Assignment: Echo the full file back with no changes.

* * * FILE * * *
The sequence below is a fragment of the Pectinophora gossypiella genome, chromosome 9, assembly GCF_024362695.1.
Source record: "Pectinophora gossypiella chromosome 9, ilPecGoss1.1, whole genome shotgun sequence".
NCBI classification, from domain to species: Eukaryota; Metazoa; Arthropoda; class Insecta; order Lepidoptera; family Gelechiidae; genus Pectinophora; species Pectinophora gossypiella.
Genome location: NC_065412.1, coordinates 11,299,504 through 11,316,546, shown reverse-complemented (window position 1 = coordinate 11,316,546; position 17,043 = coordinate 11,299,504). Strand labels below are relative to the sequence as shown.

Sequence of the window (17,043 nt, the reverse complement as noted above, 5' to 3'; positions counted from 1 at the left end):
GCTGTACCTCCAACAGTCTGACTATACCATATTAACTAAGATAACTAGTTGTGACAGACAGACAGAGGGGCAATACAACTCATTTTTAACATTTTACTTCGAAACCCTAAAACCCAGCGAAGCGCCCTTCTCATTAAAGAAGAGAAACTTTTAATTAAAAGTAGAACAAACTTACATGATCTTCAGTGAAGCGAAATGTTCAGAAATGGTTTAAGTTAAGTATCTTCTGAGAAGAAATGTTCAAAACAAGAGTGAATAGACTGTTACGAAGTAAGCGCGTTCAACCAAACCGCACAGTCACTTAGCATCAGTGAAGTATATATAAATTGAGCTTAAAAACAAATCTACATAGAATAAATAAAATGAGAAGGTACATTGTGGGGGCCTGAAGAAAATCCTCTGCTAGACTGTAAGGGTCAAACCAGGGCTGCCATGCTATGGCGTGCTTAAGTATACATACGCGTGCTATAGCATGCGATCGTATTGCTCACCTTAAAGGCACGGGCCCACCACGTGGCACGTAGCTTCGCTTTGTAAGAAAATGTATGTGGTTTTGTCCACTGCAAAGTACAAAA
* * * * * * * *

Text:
The sequence below is a fragment of the Pectinophora gossypiella genome, chromosome 9, assembly GCF_024362695.1.
Source record: "Pectinophora gossypiella chromosome 9, ilPecGoss1.1, whole genome shotgun sequence".
NCBI classification, from domain to species: Eukaryota; Metazoa; Arthropoda; class Insecta; order Lepidoptera; family Gelechiidae; genus Pectinophora; species Pectinophora gossypiella.
Genome location: NC_065412.1, coordinates 11,299,504 through 11,316,546, shown reverse-complemented (window position 1 = coordinate 11,316,546; position 17,043 = coordinate 11,299,504). Strand labels below are relative to the sequence as shown.

Sequence of the window (17,043 nt, the reverse complement as noted above, 5' to 3'; positions counted from 1 at the left end):
GCTGTACCTCCAACAGTCTGACTATACCATATTAACTAAGATAACTAGTTGTGACAGACAGACAGAGGGGCAATACAACTCATTTTTAACATTTTACTTCGAAACCCTAAAACCCAGCGAAGCGCCCTTCTCATTAAAGAAGAGAAACTTTTAATTAAAAGTAGAACAAACTTACATGATCTTCAGTGAAGCGAAATGTTCAGAAATGGTTTAAGTTAAGTATCTTCTGAGAAGAAATGTTCAAAACAAGAGTGAATAGACTGTTACGAAGTAAGCGCGTTCAACCAAACCGCACAGTCACTTAGCATCAGTGAAGTATATATAAATTGAGCTTAAAAACAAATCTACATAGAATAAATAAAATGAGAAGGTACATTGTGGGGGCCTGAAGAAAATCCTCTGCTAGACTGTAAGGGTCAAACCAGGGCTGCCATGCTATGGCGTGCTTAAGTATACATACGCGTGCTATAGCATGCGATCGTATTGCTCACCTTAAAGGCACGGGCCCACCACGTGGCACGTAGCTTCGCTTTGTAAGAAAATGTATGTGGTTTTGTCCACTGCAAAGTACAAAA